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Wojtaszek, associate professor of Spanish, analyzes the literary and cultural movements of the 19th century Galician revival

Posted by Elaine Simonds-Jaradat on Tuesday, Oct. 5, 2010


James A. Wojtaszek, associate professor of Spanish, received a 2010 Imagine Fund award to carry out his mission of “Revisiting the Galician Revival.” Specializing in 19th century Spain, Wojtaszek will use his project as a means to research the development of the Rexurdimento, a movement of cultural, political, and linguistic revival in Galicia during this period. He is particularly interested in archival resources, such as newspapers, journals, and personal correspondence, and hopes these tools will help document a more vibrant history of the movement and the individuals involved in it.

The Biblioteca de Galicia (Library of Galicia), located at Santiago de Compostela in the northwest corner of Spain on Mount Gaias, is the key to Wojtaszek’s quest. His long wait for this opportunity is nearly over. A decade in the making, the library is scheduled to open this year. It will consolidate and house Galicia’s bibliographic heritage in a wide variety of media and formats and provide special amenities for researchers. Wojtaszek will spend next summer there absorbed in a scholar’s dreamworld of total access to information.

The library occupies part of a huge complex known as the City of Culture consisting of museums, libraries, archives, and auditoriums, all featuring state-of-the art technologies. The first center devoted to Galician themes and culture, it is the outcome of a process begun in 1999 when the Galician regional government held an international architecture competition. Out of twelve entries submitted, a design by noted architect Peter Eisenman, one of the founding theorists of postmodern architecture, was chosen for being, in the words of the jury, “exceptionally in tune with the site’s location.” Constructed into an excavated hillside and surrounded by forest, the complex will integrate seamlessly with its setting.

Compared with the Basque and Catalan regions, Galicia’s development was hampered by its remote geography and economic disadvantages, Wojtaszek says, but it now enjoys an emergent culture coinciding with the rise of the center. As the showcase for Galician traditions, the center’s existence is the culmination of events that began in the 19th century. The Rexurdimento, or revival period, was characterized by a conscious effort to reassert the geographical and linguistic uniqueness of the region, says Wojtaszek. Its efforts were eventually stifled in the aftermath of the Spanish Civil War. But in the post-Franco era, renewed autonomy of ethnic groups and recovery of banned languages helped the Galician personality assert itself again as a genuine aspect of Spanish culture.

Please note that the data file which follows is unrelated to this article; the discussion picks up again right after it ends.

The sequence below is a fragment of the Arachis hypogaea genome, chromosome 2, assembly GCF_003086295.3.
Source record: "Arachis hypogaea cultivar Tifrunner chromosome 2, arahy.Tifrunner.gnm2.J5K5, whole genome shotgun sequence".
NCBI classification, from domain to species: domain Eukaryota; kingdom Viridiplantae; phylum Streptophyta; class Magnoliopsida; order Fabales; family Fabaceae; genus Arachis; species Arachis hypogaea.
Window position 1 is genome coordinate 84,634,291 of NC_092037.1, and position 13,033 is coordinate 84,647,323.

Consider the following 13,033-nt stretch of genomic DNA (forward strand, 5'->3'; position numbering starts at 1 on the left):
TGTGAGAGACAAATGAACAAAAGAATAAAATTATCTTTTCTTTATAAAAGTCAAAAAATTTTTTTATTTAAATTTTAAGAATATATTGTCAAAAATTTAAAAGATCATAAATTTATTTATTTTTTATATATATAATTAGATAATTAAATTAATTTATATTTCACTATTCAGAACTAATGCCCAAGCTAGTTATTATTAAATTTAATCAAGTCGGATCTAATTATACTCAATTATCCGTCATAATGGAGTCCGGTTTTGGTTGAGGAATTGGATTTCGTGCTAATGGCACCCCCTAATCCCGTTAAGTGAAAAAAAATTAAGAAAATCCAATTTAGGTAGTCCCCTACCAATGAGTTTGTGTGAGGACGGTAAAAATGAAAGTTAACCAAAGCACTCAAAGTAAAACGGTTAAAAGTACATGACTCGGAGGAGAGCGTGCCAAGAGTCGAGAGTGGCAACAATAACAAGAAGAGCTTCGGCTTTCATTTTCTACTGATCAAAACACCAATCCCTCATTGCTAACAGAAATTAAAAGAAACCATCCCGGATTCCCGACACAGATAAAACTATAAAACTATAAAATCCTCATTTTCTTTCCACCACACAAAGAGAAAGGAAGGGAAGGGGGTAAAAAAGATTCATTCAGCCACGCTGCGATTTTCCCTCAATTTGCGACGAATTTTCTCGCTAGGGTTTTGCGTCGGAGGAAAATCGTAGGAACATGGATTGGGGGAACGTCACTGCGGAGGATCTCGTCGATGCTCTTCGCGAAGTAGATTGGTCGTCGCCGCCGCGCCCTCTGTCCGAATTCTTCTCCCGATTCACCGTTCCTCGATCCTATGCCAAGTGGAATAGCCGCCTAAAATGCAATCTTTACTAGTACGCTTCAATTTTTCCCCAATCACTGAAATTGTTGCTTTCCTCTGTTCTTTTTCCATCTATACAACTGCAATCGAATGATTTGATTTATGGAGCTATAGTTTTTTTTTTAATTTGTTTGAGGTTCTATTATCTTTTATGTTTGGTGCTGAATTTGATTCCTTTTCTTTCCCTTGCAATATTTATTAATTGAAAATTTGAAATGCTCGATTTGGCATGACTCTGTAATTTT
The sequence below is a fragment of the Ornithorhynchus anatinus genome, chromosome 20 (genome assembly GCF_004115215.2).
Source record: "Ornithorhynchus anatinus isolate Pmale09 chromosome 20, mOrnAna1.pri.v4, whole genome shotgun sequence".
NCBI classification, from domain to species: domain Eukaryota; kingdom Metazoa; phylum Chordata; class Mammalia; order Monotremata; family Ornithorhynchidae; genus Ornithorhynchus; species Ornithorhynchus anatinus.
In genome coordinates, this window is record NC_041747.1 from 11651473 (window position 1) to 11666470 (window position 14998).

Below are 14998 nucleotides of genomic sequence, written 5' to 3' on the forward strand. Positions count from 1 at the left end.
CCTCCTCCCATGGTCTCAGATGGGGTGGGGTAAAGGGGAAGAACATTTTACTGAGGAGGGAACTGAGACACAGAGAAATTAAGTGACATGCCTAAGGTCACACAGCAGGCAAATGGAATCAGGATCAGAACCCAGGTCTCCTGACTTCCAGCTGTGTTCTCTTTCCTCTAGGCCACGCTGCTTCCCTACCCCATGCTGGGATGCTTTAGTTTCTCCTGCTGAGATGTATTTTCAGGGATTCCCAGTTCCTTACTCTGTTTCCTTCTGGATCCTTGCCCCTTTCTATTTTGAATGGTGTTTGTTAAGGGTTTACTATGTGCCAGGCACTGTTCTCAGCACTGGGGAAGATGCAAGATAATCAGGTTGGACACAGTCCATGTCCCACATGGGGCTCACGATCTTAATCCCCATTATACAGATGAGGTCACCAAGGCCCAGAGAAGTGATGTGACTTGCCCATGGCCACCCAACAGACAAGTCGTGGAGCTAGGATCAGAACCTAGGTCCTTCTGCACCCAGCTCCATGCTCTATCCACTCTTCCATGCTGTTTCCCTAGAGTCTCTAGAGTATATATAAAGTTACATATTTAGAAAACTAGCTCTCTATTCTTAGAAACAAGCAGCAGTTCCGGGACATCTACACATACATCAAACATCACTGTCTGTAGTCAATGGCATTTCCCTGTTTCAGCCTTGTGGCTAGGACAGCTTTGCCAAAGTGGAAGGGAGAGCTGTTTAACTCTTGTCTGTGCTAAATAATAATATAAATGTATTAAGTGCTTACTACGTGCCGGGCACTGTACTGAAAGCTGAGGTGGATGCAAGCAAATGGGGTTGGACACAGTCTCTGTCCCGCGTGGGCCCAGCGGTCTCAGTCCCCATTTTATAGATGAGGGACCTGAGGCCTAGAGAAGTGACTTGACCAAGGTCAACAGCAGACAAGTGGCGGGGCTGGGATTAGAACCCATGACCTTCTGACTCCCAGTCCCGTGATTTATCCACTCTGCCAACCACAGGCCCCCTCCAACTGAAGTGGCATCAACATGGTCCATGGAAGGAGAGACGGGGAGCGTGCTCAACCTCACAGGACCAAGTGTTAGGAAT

Wojtaszek is also interested in the role of women in this period. Rosalía de Castro, his particular focus, worked at the end of the Romantic period. Although more widely known for her poetry written in Spanish, Castro’s embrace of the Galician language in her work renders it synonymous with the language’s resurgence. The publication of her poetry collection Cantares galegos in 1863 is considered by many to be the definitive marker of the Galician revival, Wojtaszek says. “But Castro’s was one of a number of voices engaged in this movement, and I hope to bring some of those other voices back into the conversation. I would be thrilled to find other women were active in the revival.”

The City of Culture is itself a revival adapted for a different age. Thoroughly modern, it also links Galicia with its deepest past. Reclaiming the medieval landscape of the city of Santiago and the five pilgrim routes leading to its cathedral, the complex transforms them into a contemporary destination for seekers of knowledge and enlightenment, not to mention entertainment. Wojtaszek is sure to be one of the most fervent pilgrims.

Wojtaszek received a doctorate from Rutgers University in 2000. In addition to Spanish language classes, he teaches courses drawn from his specialty in 19th and early 20th century Peninsular literature.

Wojtaszek is one of seventeen Morris professors who received all-University 2010 Imagine Fund Awards. The program is supported in part by the McKnight Arts and Humanities Endowment. The endowment’s mission is to support, sustain, and enliven arts and humanities research and activities on the four University campuses.